Money for businesses in any sector that want to improve and reduce their environmental footprint:

  • A $90 million fund for grants of up to 50% of the cost of installing energy efficiency measures into new or existing buildings, up to a maximum grant of $200,000.
  • $75 million to SMEs in the manufacturing sector to make their processes more energy efficient. SMEs will be eligible for grants worth up to a third of the full cost of the change, to a maximum of $500,000.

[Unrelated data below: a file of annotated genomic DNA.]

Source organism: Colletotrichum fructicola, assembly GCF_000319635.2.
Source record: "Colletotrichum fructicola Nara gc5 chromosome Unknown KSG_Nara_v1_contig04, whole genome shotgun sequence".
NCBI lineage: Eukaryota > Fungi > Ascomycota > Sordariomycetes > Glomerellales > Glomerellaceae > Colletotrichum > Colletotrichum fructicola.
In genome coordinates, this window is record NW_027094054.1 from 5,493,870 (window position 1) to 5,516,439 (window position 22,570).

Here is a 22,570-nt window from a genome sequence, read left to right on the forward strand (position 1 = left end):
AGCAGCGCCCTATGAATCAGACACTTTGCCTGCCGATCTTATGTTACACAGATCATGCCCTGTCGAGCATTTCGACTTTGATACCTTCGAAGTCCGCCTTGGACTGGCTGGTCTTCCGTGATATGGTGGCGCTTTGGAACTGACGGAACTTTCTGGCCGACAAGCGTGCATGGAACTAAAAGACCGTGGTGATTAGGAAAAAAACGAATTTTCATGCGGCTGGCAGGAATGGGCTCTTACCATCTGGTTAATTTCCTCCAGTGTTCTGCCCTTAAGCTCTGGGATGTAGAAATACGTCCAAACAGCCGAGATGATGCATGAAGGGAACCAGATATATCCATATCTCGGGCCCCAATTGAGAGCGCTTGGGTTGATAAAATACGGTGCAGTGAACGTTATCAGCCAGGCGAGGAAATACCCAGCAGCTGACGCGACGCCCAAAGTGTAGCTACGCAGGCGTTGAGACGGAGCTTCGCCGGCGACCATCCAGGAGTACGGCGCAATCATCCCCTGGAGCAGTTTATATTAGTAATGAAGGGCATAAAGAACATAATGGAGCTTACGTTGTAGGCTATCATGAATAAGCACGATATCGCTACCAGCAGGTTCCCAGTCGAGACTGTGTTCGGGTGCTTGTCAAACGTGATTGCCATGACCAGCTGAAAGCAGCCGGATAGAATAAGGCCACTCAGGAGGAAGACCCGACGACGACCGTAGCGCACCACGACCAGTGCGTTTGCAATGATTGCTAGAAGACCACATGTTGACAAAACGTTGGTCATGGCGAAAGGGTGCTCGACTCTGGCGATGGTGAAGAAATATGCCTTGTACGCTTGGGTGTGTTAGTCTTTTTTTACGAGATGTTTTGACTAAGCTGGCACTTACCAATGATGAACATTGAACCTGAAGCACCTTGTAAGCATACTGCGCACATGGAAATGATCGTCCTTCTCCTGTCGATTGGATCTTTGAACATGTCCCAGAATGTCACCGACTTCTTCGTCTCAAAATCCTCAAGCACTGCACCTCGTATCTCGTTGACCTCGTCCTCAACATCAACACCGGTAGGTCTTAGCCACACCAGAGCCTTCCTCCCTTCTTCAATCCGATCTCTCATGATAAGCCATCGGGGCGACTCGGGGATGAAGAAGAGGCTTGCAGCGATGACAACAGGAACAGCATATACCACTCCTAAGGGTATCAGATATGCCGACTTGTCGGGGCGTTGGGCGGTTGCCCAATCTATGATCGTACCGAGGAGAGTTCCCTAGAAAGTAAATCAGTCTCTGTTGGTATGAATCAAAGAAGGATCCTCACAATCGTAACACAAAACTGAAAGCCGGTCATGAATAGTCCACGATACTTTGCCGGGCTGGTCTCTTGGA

Underpinning Labor’s funding in this area is its promise to force energy providers to obtain 20% of all energy from renewable sources by 2020. This will create a strong competitive advantage for businesses in and associated with the renewable energy sector.

Labor’s promise to sign the Kyoto Protocol and establish a carbon trading scheme will also open up significant opportunities for innovative SMEs able to find a niche in what will eventually be an international market in carbon permits.

Dangers: If you are a business that uses large amounts of power, prepare yourself for this reality – Labor’s policy settings will almost certainly result in higher electricity prices.

Renewable energy is likely to become cheaper as new technologies come on line, but it is still unlikely that it will be cheaper than the coal-generated power we heavily rely on now.